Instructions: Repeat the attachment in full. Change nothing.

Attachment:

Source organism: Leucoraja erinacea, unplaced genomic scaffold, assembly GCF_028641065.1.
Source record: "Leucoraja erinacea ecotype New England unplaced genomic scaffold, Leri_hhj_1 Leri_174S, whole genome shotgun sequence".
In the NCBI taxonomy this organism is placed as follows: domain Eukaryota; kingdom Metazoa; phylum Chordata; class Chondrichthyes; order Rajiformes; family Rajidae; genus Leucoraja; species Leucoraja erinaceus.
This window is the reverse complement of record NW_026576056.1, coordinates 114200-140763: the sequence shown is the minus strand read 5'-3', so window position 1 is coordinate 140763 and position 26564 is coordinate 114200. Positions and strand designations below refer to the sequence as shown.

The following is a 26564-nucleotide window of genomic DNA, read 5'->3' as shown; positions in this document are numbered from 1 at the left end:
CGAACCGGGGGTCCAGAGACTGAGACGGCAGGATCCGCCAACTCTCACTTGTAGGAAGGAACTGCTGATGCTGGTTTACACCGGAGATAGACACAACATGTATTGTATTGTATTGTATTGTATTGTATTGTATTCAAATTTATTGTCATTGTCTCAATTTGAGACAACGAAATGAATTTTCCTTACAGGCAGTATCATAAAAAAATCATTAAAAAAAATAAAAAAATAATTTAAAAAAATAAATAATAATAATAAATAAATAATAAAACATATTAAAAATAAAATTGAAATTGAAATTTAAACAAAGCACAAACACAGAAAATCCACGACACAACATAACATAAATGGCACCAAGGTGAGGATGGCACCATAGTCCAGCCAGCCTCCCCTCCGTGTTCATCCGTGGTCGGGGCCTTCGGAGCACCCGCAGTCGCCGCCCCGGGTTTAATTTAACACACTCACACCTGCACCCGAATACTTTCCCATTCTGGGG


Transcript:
Source organism: Leucoraja erinacea, unplaced genomic scaffold, assembly GCF_028641065.1.
Source record: "Leucoraja erinacea ecotype New England unplaced genomic scaffold, Leri_hhj_1 Leri_174S, whole genome shotgun sequence".
In the NCBI taxonomy this organism is placed as follows: domain Eukaryota; kingdom Metazoa; phylum Chordata; class Chondrichthyes; order Rajiformes; family Rajidae; genus Leucoraja; species Leucoraja erinaceus.
This window is the reverse complement of record NW_026576056.1, coordinates 114200-140763: the sequence shown is the minus strand read 5'-3', so window position 1 is coordinate 140763 and position 26564 is coordinate 114200. Positions and strand designations below refer to the sequence as shown.

The following is a 26564-nucleotide window of genomic DNA, read 5'->3' as shown; positions in this document are numbered from 1 at the left end:
CGAACCGGGGGTCCAGAGACTGAGACGGCAGGATCCGCCAACTCTCACTTGTAGGAAGGAACTGCTGATGCTGGTTTACACCGGAGATAGACACAACATGTATTGTATTGTATTGTATTGTATTGTATTGTATTCAAATTTATTGTCATTGTCTCAATTTGAGACAACGAAATGAATTTTCCTTACAGGCAGTATCATAAAAAAATCATTAAAAAAAATAAAAAAATAATTTAAAAAAATAAATAATAATAATAAATAAATAATAAAACATATTAAAAATAAAATTGAAATTGAAATTTAAACAAAGCACAAACACAGAAAATCCACGACACAACATAACATAAATGGCACCAAGGTGAGGATGGCACCATAGTCCAGCCAGCCTCCCCTCCGTGTTCATCCGTGGTCGGGGCCTTCGGAGCACCCGCAGTCGCCGCCCCGGGTTTAATTTAACACACTCACACCTGCACCCGAATACTTTCCCATTCTGGGG